On the morning of April 27, one of two Boeing 747 jetliners used by the US president flew at low altitude over downtown New York, escorted by fighter jets. The official explanations and media commentaries concerning this extraordinary event raise more questions than they answer.
For half an hour the planes banked over the city, passing the Statue of Liberty, Lower Manhattan and the former site of the World Trade Center, where two jetliners crashed into the Twin Towers on September 11, 2001. CNN and YouTube videos show the planes passing only a few hundred feet above the New York skyline.
President Barack Obama was not on board the 747.
Residents and passers-by ran for cover, fearing that another terrorist attack might be in progress.
According to unnamed military and administration sources cited in the Wall Street Journal, the flight was a “secret” photo-op, of which only select officials at the Federal Aviation Administration (FAA), the White House, the New York Police Department and New York City Hall had advance knowledge.
One Obama administration official told the Journal: “The mission was to send [the aircraft] up to get a picture of it flying around the Statue of Liberty. They said they needed to get a picture of it flying up around the Statue of Liberty. They said they needed to update their photo files.”
An FAA email, sent to New York City Hall and reviewed by the Journal, specified a “photo-op altitude of 1,000 to 1,500 feet.” It added that this information “shall not be released to the public.”
It added, “Due to the possibility of public concern regarding aircraft flying at low levels, coordination with federal, state, and local law enforcement agencies ... has been accomplished.” The FAA official who wrote the email refused to speak to the Journal.
President Obama and New York City Mayor Michael Bloomberg both claimed they had not been told of the operation in advance. In a press release, White House officials said Obama was “furious” but called the operation a “mistake.”
At a press conference, Bloomberg said: “I’m annoyed—furious is a better word—that I wasn’t told. Why the Defense Department wanted to do a photo-op right around the site of the World Trade Center defies the imagination.”
New Jersey Governor Jon Corzine and US Defense Secretary Robert Gates also told the press that they had not been made aware of the flight.
This official version of events is not credible.
How could one of two specially-designed presidential jets be requisitioned for a flight over New York City, where nearly 3,000 were killed in the 9/11 attacks, without the knowledge of the president, the mayor or high-ranking US military officials such as the defense secretary and the joint chiefs of staff? If the official story is indeed true, it raises the question of who is in control of the US military.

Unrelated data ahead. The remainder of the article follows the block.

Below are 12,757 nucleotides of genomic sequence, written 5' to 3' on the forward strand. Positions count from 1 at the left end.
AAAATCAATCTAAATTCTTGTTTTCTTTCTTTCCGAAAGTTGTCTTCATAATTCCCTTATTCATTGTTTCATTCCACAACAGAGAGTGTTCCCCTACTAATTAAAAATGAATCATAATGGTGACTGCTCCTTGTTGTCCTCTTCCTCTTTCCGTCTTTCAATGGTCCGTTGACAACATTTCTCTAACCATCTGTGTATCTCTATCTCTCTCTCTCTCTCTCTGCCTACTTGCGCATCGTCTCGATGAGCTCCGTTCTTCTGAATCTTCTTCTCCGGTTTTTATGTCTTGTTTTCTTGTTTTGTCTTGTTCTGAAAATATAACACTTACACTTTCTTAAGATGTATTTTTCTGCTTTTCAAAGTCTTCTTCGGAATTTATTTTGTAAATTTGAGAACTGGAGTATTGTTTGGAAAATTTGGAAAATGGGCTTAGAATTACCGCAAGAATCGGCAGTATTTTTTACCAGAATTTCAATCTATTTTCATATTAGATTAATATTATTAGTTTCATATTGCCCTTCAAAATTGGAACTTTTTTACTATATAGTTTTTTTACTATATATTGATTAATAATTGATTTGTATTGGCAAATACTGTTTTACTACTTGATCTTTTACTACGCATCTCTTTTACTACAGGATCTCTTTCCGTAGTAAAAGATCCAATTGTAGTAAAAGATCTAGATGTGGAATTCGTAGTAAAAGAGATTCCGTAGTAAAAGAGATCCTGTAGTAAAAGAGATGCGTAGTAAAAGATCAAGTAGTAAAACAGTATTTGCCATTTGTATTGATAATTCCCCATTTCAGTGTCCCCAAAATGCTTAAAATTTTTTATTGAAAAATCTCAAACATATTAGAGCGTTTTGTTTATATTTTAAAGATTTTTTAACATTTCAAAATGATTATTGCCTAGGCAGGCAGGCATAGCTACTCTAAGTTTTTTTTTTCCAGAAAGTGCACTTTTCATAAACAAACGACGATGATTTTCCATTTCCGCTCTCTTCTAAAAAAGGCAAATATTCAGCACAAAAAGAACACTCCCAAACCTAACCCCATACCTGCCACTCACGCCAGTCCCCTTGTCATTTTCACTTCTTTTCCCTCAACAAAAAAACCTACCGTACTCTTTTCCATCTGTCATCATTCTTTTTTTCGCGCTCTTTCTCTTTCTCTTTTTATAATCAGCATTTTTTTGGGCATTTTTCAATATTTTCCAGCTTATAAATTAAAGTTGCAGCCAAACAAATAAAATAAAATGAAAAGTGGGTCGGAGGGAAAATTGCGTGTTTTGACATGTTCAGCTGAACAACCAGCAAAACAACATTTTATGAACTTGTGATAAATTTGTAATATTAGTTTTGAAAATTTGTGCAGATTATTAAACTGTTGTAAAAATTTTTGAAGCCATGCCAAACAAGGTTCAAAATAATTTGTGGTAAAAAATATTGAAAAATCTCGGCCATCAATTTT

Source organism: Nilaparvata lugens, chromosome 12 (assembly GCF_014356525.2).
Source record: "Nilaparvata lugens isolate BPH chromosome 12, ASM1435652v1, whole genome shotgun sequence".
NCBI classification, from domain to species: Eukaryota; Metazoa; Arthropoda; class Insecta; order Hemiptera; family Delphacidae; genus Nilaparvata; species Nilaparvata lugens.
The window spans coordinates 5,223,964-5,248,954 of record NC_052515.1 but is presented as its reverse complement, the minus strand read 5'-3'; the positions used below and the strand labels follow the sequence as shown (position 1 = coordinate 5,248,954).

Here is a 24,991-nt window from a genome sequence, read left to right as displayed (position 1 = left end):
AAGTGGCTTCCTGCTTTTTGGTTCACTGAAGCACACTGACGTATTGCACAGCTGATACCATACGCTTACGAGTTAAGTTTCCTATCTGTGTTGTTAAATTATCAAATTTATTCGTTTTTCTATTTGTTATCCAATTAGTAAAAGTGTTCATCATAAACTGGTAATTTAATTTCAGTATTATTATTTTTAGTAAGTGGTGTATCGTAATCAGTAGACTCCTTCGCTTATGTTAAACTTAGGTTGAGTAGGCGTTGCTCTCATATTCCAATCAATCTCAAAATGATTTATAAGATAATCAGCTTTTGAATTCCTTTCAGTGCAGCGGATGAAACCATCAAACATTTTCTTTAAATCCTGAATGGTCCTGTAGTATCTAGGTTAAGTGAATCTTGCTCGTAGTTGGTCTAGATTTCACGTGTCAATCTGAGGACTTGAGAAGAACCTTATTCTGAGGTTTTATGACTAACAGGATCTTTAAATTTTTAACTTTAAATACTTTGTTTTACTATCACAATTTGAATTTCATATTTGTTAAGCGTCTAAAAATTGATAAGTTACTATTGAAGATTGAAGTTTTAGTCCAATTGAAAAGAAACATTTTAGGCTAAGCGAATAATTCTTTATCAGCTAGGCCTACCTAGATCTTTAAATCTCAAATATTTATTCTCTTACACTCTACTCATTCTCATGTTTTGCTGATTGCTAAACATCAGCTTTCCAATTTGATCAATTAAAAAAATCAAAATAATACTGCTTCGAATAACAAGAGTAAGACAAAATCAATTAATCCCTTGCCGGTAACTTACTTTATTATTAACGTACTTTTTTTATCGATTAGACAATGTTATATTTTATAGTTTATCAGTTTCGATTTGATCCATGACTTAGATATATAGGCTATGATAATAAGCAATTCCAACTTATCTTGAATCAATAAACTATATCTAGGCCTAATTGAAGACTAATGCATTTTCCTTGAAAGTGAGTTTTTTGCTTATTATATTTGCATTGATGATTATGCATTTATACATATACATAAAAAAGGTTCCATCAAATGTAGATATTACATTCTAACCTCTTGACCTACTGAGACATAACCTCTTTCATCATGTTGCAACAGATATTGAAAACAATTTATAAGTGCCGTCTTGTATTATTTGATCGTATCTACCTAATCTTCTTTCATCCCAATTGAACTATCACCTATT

Certain details of the incident raise further questions. No explanation has been given for the obsessive secrecy of the operation. By its very nature, such an undertaking—flying a presidential jet in broad daylight and at low altitude over the US’ largest city, miles from normal air traffic routes—could not remain hidden.
The claim that the flight was needed to obtain photos of Air Force One strains credulity. In minutes, a designer using software like Photoshop could produce a convincing image, superimposing a shot of Air Force One over a picture of the Statue of Liberty. This would have saved a great deal of effort and money. Flying Air Force One cost $56,518 per hour in 2006, according to ABC News.
The security preparations outlined in the FAA email are provocative and sinister. FAA officials anticipated that the unannounced appearance of a low-flying passenger jet over New York City would create panic. The logical conclusion is that they set out to provoke public fear in some kind of test run of the response by the state, involving numerous police agencies.
This incident is only the latest in a series of odd and disquieting events involving the US military. In 2006, US nuclear missile parts were sent to Taiwan, reportedly by accident. In September 2007, a nuclear-armed B-52 bomber was discovered to have flown over the US without authorization. Last year, the European press leaked a US military report claiming that over 1,000 nuclear missile parts had somehow gone missing.
Louis Caldera, the chief of the White House Military Office—the official in charge of Obama’s personal security—is being held responsible for this bizarre incident. There have been calls in the media for his removal.
Yesterday evening, the Obama administration announced it was planning an investigation into the overflight. While many details about the incident have yet to emerge, the official story already reeks of a cover-up.